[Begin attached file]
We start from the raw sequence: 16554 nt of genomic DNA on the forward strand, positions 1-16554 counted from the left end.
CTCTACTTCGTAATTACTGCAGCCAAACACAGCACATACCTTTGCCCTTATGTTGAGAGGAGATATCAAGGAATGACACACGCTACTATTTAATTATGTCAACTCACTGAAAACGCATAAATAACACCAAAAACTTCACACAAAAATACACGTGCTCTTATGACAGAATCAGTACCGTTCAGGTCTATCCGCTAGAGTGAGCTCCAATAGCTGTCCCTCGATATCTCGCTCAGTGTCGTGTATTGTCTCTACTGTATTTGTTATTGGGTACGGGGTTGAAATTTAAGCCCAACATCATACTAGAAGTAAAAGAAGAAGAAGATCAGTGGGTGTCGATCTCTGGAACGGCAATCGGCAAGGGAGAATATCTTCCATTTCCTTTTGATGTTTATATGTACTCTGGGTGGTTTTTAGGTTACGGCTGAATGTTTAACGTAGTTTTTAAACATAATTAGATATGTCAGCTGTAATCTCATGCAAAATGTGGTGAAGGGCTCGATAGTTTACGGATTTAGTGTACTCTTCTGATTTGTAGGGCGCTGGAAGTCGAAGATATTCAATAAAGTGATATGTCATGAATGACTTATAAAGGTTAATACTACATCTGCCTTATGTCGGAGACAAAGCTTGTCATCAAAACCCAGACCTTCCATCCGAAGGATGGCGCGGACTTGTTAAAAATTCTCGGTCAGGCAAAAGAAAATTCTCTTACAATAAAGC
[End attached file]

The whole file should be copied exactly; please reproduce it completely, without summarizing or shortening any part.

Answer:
We start from the raw sequence: 16554 nt of genomic DNA on the forward strand, positions 1-16554 counted from the left end.
CTCTACTTCGTAATTACTGCAGCCAAACACAGCACATACCTTTGCCCTTATGTTGAGAGGAGATATCAAGGAATGACACACGCTACTATTTAATTATGTCAACTCACTGAAAACGCATAAATAACACCAAAAACTTCACACAAAAATACACGTGCTCTTATGACAGAATCAGTACCGTTCAGGTCTATCCGCTAGAGTGAGCTCCAATAGCTGTCCCTCGATATCTCGCTCAGTGTCGTGTATTGTCTCTACTGTATTTGTTATTGGGTACGGGGTTGAAATTTAAGCCCAACATCATACTAGAAGTAAAAGAAGAAGAAGATCAGTGGGTGTCGATCTCTGGAACGGCAATCGGCAAGGGAGAATATCTTCCATTTCCTTTTGATGTTTATATGTACTCTGGGTGGTTTTTAGGTTACGGCTGAATGTTTAACGTAGTTTTTAAACATAATTAGATATGTCAGCTGTAATCTCATGCAAAATGTGGTGAAGGGCTCGATAGTTTACGGATTTAGTGTACTCTTCTGATTTGTAGGGCGCTGGAAGTCGAAGATATTCAATAAAGTGATATGTCATGAATGACTTATAAAGGTTAATACTACATCTGCCTTATGTCGGAGACAAAGCTTGTCATCAAAACCCAGACCTTCCATCCGAAGGATGGCGCGGACTTGTTAAAAATTCTCGGTCAGGCAAAAGAAAATTCTCTTACAATAAAGC